Why is showing respect important to our society? (helps to maintain civilization and our relationships with one another)

What happens when we fail to give others respect? (their feelings get hurt; we get into a confrontation; war; they show us disrespect)

Review the language of the First Amendment (see above). Suggested Questions:

According to the language of the First Amendment who or what is constitutionally prevented from limiting your right to speak?
--The government. "Congress shall make no law..."

Why do you think the Founders included freedom of speech in the First Amendment?

--The Founders were particularly concerned with preventing tyranny and believed that freedom of speech was necessary for a free, open, and civil society.

Is your freedom of speech absolute? Can you say whatever you want, whenever you want?

--No. The language of the First Amendment has been interpreted by the Supreme Court so that in certain specific circumstances the government is able to limit your right to freedom of speech because it infringes on the rights of others. With regard to non-governmental action, society and individuals limit your right to speak in various ways that you will explore in this lesson.

Revise the class definition of respect, if necessary.

In-Class Readings and Discussion: Current Events [30 minutes]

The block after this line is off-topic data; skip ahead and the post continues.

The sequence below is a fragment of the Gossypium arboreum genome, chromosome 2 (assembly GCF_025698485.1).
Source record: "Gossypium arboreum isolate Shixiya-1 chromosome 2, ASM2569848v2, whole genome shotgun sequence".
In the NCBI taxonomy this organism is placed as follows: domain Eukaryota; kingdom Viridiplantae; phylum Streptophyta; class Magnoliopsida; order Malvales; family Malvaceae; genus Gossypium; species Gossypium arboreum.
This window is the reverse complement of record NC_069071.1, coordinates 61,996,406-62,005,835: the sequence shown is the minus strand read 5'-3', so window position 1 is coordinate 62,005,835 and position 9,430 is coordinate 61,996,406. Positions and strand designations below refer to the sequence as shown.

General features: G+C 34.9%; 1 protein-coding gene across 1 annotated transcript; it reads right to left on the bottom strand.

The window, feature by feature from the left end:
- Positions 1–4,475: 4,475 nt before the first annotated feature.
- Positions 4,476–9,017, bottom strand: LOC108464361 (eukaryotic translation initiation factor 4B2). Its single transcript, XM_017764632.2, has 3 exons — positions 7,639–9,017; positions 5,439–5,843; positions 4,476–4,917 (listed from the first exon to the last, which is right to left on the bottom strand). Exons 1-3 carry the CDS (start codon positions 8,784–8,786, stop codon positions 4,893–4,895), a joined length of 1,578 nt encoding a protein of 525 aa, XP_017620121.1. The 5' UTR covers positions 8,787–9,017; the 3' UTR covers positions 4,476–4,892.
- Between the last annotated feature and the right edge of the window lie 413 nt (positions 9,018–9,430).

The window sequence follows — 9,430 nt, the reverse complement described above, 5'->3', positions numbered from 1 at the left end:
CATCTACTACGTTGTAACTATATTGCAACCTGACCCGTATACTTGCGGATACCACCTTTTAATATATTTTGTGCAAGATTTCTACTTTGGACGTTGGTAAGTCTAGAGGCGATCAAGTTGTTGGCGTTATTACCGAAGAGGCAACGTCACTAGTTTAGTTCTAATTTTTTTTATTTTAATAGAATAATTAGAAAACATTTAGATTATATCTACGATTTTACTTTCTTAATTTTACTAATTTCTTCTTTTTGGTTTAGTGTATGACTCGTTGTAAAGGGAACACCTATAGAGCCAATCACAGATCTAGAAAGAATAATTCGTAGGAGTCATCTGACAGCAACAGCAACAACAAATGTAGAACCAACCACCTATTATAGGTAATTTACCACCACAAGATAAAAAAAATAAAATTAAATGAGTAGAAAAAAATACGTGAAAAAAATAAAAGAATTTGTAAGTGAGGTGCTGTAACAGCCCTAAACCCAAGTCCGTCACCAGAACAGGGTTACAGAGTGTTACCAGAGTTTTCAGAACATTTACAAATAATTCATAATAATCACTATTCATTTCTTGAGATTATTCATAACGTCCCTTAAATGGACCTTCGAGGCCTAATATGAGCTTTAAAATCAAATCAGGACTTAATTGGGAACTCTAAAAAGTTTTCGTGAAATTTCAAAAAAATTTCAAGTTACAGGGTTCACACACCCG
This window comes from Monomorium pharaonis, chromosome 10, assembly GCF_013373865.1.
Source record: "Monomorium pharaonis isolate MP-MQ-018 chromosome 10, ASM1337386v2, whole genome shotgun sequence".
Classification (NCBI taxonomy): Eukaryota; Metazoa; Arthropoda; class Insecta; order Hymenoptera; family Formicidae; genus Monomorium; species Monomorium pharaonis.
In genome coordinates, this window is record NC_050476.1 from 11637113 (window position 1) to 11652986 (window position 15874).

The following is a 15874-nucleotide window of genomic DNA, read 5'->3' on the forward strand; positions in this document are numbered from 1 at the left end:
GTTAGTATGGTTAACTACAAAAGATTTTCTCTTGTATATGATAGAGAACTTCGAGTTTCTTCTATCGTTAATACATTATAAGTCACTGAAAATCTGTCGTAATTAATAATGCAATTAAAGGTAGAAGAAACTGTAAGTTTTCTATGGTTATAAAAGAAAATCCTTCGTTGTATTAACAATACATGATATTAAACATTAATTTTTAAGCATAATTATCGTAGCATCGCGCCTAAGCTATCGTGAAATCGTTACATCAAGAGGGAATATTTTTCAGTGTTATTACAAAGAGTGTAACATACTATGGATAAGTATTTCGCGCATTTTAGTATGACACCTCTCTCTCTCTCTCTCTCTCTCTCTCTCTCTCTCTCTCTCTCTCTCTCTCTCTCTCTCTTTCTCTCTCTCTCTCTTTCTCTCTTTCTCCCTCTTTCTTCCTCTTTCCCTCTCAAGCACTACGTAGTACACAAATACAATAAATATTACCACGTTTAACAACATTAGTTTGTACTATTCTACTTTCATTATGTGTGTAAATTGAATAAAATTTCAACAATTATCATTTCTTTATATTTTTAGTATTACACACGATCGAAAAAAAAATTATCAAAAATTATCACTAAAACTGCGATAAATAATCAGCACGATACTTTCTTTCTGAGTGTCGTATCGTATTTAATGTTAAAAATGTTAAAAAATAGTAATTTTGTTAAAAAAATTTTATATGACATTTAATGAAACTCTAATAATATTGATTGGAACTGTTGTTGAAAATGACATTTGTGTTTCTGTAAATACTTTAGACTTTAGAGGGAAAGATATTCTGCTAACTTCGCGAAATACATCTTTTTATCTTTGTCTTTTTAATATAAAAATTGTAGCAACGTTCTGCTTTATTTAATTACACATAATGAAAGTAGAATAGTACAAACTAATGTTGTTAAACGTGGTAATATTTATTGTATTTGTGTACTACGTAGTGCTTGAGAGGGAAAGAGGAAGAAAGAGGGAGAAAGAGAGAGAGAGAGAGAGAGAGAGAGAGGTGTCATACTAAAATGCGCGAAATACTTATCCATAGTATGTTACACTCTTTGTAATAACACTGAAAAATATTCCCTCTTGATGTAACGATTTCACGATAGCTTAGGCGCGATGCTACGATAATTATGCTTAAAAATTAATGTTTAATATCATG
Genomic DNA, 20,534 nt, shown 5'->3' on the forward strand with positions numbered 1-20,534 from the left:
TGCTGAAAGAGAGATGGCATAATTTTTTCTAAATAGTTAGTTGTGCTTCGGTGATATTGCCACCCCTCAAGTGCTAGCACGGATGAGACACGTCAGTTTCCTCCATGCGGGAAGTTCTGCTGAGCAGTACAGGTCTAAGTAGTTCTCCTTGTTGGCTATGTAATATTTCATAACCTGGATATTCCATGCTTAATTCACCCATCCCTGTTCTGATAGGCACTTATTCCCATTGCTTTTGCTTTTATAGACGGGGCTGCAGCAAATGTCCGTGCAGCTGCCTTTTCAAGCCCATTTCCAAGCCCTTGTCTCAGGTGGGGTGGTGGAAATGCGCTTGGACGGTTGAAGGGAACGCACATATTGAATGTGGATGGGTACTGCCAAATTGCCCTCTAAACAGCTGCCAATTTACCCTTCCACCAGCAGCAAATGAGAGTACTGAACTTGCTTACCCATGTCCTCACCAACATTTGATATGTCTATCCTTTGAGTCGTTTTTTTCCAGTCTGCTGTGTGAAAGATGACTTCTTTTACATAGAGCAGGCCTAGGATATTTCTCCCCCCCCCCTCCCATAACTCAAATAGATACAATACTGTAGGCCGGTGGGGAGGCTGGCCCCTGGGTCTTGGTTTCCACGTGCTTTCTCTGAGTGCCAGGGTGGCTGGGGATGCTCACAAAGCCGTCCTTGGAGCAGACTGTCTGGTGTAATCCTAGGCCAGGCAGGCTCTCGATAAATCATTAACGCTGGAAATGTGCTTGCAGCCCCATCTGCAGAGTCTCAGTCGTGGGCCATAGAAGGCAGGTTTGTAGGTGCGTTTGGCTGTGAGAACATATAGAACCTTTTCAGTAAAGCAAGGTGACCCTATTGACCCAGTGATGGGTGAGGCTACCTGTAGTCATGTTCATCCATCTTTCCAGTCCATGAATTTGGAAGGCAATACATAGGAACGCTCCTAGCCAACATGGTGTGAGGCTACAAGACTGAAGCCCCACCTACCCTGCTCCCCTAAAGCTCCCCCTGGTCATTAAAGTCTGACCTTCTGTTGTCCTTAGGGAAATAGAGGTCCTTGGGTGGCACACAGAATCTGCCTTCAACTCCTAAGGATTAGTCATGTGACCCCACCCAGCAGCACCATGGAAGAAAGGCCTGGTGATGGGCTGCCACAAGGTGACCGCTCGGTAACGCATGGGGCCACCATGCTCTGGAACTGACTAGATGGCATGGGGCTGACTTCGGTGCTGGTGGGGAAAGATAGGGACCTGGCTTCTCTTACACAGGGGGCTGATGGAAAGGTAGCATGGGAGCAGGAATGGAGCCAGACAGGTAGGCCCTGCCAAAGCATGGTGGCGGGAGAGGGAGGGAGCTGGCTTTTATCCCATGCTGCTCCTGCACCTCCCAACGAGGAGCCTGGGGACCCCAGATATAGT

Distribute a copy of Handout 1 – Respect: Reading Selections

Have students read the situations individually, keeping in mind the following questions:

Does the speaker(s) have a right to speak?

Did the speaker(s) show respect, according to the class definition?

As a class, review each situation and discuss. Suggested questions and answers are given on Handout 2 – Respect: Reading Selections (Questions). Be sure to make the following distinctions in each case, as applicable:

Private versus government action

Right to speak versus right to protest

Right versus responsibility (respect)

Revise the class definition of respect as needed.

Wrap-Up Discussion [10 - 15 minutes]
Suggested questions:

Do you think that there should be any limit on your constitutional right to speak?

Do you think that the constitutional protections of your right to speak should extend to private entities?

What are the benefits to society if everyone respects the right to disagree?

At what point do you think that a person's expression shows disrespect -- rather than simply disagreement?

To what extent should an expectation of respect limit your freedom of speech?

Homework: Connect to Students